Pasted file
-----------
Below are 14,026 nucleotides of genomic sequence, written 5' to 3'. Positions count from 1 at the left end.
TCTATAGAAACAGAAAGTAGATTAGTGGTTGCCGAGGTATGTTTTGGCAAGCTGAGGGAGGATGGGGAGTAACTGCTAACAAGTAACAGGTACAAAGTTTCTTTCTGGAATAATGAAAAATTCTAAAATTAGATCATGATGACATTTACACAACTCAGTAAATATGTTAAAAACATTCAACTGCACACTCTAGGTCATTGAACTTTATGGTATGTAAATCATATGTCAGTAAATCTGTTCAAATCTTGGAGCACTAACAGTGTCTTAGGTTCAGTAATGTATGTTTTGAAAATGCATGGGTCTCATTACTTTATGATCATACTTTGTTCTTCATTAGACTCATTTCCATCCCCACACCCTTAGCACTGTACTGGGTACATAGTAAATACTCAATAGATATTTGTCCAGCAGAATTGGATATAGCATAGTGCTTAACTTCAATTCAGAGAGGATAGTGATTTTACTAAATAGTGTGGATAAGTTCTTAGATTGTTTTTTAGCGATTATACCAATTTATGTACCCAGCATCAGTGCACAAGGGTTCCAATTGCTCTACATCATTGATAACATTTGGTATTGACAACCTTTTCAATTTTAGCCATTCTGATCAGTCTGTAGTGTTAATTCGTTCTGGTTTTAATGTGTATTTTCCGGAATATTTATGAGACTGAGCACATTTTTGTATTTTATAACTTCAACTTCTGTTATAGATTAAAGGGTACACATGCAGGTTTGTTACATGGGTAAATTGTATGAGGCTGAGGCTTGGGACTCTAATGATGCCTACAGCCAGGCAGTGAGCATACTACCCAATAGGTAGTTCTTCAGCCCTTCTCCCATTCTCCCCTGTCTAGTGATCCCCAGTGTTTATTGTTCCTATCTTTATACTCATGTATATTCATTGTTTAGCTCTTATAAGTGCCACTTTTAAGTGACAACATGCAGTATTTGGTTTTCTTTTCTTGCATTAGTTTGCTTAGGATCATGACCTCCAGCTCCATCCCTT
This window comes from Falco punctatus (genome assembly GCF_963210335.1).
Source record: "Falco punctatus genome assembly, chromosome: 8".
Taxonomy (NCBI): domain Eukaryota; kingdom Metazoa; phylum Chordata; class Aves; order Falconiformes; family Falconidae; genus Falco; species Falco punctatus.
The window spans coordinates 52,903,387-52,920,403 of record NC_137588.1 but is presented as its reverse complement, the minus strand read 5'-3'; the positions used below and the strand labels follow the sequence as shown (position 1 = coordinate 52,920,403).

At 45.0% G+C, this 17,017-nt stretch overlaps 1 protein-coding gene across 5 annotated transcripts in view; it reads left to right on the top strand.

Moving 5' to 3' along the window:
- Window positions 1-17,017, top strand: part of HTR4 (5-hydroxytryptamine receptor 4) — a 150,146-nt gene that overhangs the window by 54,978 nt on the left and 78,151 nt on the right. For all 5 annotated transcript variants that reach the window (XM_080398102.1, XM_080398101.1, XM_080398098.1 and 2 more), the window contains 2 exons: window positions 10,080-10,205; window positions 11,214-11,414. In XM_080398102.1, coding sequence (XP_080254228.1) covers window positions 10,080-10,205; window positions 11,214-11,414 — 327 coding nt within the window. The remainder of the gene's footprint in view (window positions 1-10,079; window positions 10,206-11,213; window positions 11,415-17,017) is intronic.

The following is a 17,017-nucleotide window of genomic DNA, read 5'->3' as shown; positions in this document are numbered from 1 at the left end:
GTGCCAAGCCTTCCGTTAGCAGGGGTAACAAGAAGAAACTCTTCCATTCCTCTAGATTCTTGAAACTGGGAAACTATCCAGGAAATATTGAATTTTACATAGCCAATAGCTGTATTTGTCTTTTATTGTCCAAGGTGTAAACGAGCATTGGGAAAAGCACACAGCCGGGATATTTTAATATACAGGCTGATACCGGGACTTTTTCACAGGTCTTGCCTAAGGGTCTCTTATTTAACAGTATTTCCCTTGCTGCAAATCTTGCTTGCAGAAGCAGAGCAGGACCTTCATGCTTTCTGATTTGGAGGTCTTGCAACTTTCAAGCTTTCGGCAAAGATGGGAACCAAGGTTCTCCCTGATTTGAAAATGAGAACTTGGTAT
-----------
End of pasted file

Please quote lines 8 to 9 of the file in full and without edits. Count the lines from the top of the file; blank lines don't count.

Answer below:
Moving 5' to 3' along the window:
- Window positions 1-17,017, top strand: part of HTR4 (5-hydroxytryptamine receptor 4) — a 150,146-nt gene that overhangs the window by 54,978 nt on the left and 78,151 nt on the right. For all 5 annotated transcript variants that reach the window (XM_080398102.1, XM_080398101.1, XM_080398098.1 and 2 more), the window contains 2 exons: window positions 10,080-10,205; window positions 11,214-11,414. In XM_080398102.1, coding sequence (XP_080254228.1) covers window positions 10,080-10,205; window positions 11,214-11,414 — 327 coding nt within the window. The remainder of the gene's footprint in view (window positions 1-10,079; window positions 10,206-11,213; window positions 11,415-17,017) is intronic.